Surprise, surprise! Kent’s environment suffers the failings of flawed government planning policy

The diggers and cement-mixers could be coming your way… but only if it suits the developers

Richard Thompson, CPRE Kent planner, shows how developers benefit from their own failure to build houses while our communities lose ever more green space

While the Housing Delivery Test might seem a dull and dry topic, often buried in the darkest, deepest recesses of a council’s website, its consequences should not be ignored. 
When CPRE Kent reported on the 2019 Housing Delivery Test results, it was a bleak picture. Well, last month the 2020 Housing Delivery Test results were published. And the situation for Kent has worsened yet further.
The test works by comparing how many homes have been built in each council district against how many homes the district is deemed to have needed over a three-year period (though reduced this year for a month to allow for the impact of the Covid-19 pandemic).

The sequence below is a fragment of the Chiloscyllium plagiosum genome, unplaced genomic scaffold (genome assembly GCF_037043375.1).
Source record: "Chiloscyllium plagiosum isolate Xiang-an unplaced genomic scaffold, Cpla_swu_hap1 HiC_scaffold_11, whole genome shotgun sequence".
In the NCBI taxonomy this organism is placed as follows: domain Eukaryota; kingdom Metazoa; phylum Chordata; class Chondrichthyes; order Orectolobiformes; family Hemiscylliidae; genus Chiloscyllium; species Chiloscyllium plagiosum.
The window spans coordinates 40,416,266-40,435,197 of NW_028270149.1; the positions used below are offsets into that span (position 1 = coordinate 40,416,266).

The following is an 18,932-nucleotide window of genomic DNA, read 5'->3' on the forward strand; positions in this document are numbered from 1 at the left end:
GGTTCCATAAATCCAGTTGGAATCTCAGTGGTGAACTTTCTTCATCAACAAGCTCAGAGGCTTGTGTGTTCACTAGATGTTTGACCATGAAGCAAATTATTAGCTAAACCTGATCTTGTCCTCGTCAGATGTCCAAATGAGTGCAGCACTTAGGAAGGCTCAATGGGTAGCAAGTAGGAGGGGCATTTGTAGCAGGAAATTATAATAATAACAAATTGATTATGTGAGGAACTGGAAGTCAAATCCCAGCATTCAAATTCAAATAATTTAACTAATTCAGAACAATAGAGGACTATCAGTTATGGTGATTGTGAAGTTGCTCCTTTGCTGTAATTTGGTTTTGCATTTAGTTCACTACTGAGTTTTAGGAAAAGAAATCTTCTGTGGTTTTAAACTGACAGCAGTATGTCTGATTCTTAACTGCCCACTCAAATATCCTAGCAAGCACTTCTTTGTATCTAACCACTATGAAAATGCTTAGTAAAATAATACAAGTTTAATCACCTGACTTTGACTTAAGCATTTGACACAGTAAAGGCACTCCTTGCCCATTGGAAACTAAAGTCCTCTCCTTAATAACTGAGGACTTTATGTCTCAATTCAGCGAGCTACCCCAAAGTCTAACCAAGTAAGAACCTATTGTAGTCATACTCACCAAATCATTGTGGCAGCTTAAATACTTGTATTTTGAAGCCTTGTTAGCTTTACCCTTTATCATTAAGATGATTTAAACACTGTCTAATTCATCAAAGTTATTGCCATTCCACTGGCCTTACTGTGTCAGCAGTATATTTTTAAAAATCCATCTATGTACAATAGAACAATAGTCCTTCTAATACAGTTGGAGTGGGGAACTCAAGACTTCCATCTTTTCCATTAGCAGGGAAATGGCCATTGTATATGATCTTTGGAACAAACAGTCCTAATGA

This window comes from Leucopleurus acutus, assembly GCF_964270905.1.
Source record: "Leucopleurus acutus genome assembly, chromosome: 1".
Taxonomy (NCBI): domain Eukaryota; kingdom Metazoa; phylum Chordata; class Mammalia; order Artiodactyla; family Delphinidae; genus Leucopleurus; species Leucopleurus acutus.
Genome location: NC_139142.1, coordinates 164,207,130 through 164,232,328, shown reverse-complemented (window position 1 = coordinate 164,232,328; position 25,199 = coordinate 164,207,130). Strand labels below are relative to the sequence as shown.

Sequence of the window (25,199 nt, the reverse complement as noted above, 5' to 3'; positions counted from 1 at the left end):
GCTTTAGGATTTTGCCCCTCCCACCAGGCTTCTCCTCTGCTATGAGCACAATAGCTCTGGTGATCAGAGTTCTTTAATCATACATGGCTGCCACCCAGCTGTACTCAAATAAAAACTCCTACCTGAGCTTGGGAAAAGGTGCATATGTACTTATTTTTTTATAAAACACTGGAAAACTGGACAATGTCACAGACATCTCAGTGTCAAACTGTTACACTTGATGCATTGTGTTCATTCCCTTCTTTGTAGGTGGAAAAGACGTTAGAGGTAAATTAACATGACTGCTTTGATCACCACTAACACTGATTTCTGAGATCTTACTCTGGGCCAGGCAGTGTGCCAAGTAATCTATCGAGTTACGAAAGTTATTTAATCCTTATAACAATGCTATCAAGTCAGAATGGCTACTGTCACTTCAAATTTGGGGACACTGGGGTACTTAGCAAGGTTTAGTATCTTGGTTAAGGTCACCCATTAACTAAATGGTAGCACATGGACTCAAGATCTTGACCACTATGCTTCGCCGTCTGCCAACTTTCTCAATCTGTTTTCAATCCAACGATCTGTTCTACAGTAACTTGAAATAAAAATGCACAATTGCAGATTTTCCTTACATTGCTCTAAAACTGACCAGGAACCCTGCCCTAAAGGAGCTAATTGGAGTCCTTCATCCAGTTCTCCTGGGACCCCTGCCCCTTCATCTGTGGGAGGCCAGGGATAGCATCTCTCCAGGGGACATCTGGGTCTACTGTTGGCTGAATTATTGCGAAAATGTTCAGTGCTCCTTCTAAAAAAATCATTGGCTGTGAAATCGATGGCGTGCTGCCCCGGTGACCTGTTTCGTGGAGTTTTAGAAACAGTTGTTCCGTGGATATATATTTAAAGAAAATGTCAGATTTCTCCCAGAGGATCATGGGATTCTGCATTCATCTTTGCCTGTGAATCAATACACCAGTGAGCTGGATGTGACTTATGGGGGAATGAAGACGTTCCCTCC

These homes-needed figures will either come from a council’s Local Plan if it was adopted within the last five years or, more commonly for Kent, be based on the government’s ‘top-down’ standard method formula for calculating housing numbers.
If at least 95 per cent of the homes deemed needed have been built within a council’s district over that period, the council is regarded as having passed the test.
More than 85 per cent though less than 95 per cent, the council is put on the naughty step and has to write an ‘action plan’ in which it promises to try harder.